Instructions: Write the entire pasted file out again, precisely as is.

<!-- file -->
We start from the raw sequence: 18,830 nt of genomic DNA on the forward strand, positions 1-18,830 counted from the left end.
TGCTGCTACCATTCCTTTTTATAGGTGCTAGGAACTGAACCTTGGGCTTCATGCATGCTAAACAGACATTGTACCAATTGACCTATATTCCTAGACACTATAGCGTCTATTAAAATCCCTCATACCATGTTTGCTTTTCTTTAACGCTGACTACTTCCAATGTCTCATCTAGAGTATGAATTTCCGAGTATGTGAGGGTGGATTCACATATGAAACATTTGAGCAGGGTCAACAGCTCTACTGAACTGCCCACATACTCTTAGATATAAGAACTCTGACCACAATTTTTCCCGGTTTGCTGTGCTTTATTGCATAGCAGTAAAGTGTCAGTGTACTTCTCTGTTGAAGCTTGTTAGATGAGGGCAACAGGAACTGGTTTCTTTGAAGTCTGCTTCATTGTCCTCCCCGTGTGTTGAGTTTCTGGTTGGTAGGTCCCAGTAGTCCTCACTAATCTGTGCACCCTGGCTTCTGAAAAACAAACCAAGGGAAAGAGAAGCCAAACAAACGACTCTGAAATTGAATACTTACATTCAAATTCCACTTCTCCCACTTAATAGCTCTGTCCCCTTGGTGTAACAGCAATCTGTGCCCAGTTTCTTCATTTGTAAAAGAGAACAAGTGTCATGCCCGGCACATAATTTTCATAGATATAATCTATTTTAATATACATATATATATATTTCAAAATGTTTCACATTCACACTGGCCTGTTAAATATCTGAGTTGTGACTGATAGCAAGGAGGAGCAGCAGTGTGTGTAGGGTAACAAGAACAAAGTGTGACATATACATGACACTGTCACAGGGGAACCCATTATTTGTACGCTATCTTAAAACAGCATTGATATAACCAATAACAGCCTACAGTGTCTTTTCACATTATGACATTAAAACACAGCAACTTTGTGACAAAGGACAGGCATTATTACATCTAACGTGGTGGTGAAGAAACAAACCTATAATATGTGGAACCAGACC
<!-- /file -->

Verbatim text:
We start from the raw sequence: 18,830 nt of genomic DNA on the forward strand, positions 1-18,830 counted from the left end.
TGCTGCTACCATTCCTTTTTATAGGTGCTAGGAACTGAACCTTGGGCTTCATGCATGCTAAACAGACATTGTACCAATTGACCTATATTCCTAGACACTATAGCGTCTATTAAAATCCCTCATACCATGTTTGCTTTTCTTTAACGCTGACTACTTCCAATGTCTCATCTAGAGTATGAATTTCCGAGTATGTGAGGGTGGATTCACATATGAAACATTTGAGCAGGGTCAACAGCTCTACTGAACTGCCCACATACTCTTAGATATAAGAACTCTGACCACAATTTTTCCCGGTTTGCTGTGCTTTATTGCATAGCAGTAAAGTGTCAGTGTACTTCTCTGTTGAAGCTTGTTAGATGAGGGCAACAGGAACTGGTTTCTTTGAAGTCTGCTTCATTGTCCTCCCCGTGTGTTGAGTTTCTGGTTGGTAGGTCCCAGTAGTCCTCACTAATCTGTGCACCCTGGCTTCTGAAAAACAAACCAAGGGAAAGAGAAGCCAAACAAACGACTCTGAAATTGAATACTTACATTCAAATTCCACTTCTCCCACTTAATAGCTCTGTCCCCTTGGTGTAACAGCAATCTGTGCCCAGTTTCTTCATTTGTAAAAGAGAACAAGTGTCATGCCCGGCACATAATTTTCATAGATATAATCTATTTTAATATACATATATATATATTTCAAAATGTTTCACATTCACACTGGCCTGTTAAATATCTGAGTTGTGACTGATAGCAAGGAGGAGCAGCAGTGTGTGTAGGGTAACAAGAACAAAGTGTGACATATACATGACACTGTCACAGGGGAACCCATTATTTGTACGCTATCTTAAAACAGCATTGATATAACCAATAACAGCCTACAGTGTCTTTTCACATTATGACATTAAAACACAGCAACTTTGTGACAAAGGACAGGCATTATTACATCTAACGTGGTGGTGAAGAAACAAACCTATAATATGTGGAACCAGACC